Facebook: 31,000+ “likes”
Klout score: 94
Facebook: 10,000+ “likes”
Klout score: 85
While many in our country may believe what we all experienced in the past two years is a contest between two men with presidential aspirations battling each other for the hearts and minds of the American voter—nothing could be further from the truth.
Those of us in the marketing and communications industry realize that what we are witnessing is an epic brand and marketing battle being waged by two warring forces for market supremacy. None should be deluded that President Obama and Governor Mitt Romney are composing all of those tweets, Facebook posts, robocalls, and personal emails after they’ve finished their daily stump speeches and campaign rallies. Winning the White House is perhaps the most valuable marketing prize in our industry.
In observing the strategic plans and monitoring the execution of the marketing strategies of the agencies managing the campaigns for each side, it is clear that there are significant differences in philosophy and tactics within their marketing strategies. Whether these differences will ultimately be for formula for victory will be debated long after all of the votes are counted and the winners are selected.
The Obama team literally wrote a book, Communicator-in-Chief, which provides great detail on how his side leveraged emerging media to raise nearly a half a billion dollars in campaign financing during the last election, and engage with young voters in new ways to encourage them to vote for his candidacy. Republicans have also written their own book regarding marketing…leveraging the knowledge base of Karl Rove and others in their dependency on direct mail and random digit dialing to get out the vote. Entering the 2012 campaign, the marketing battle was pitted between old school and new school tactics.
While the results of the election are still questionable, both sides continue to battle to the final hour in an attempt to convert the undecided and motivate the loyal base. The strategies and level of spending continue to intensify with each passing hour. Both presidential and vice presidential debates provide both sides with new messaging opportunities to adjust their campaigns and efforts in real time. Network news provides a steady diet of swing state polls and insight on where momentum is being generated.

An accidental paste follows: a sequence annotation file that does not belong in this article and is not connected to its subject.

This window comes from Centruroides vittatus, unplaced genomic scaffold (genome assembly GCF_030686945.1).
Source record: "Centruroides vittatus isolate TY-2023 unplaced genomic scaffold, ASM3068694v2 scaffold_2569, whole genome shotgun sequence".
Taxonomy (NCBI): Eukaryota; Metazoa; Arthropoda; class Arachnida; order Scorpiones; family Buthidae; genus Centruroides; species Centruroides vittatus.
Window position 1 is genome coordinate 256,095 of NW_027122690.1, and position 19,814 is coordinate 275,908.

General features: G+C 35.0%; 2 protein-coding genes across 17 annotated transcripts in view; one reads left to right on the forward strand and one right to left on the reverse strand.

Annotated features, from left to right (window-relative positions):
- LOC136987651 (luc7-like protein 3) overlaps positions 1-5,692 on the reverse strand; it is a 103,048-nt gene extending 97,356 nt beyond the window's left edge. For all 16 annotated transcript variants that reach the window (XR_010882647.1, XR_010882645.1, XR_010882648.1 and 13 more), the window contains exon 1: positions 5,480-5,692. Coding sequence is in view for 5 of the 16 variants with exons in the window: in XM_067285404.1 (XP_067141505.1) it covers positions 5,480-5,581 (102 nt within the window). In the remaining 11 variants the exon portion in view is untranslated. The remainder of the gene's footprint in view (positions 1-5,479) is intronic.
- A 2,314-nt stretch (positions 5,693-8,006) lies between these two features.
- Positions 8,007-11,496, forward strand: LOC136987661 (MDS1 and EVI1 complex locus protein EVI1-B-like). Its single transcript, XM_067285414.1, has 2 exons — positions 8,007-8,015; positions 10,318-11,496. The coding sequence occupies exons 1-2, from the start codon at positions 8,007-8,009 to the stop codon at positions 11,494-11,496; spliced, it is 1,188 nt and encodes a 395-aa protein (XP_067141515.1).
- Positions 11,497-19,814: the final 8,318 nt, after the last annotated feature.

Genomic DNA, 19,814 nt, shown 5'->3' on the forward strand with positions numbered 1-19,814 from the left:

Market data documents that this election has been the most expensive race—and the closest— in our country’s history. But will the billions of dollars being spent on marketing strategies and tactics by both candidates translate into victory? Let’s compare and contrast the performance of each camp in several of the key battleground tactics for clues.
Team Obama continues to ride the horse that provided victory in the last race. Early in the campaign Obama had a commanding lead in both Facebook “likes” and Twitter followers. The Romney camp was very late to their social media strategy and had several significant pitfalls.
The latest tally has Obama with a commanding lead on Facebook—31,128,148 “likes” to Mitt Romney’s 10,326,088. The Chicago bunker team has been incredibly nimble within the Twitter environment, taking advantage of any perceived Romney weakness with a relentless Twitter tirade. Obama followers are currently at more than 21 million, with Mitt Romney trailing badly at nearly 1.6 million.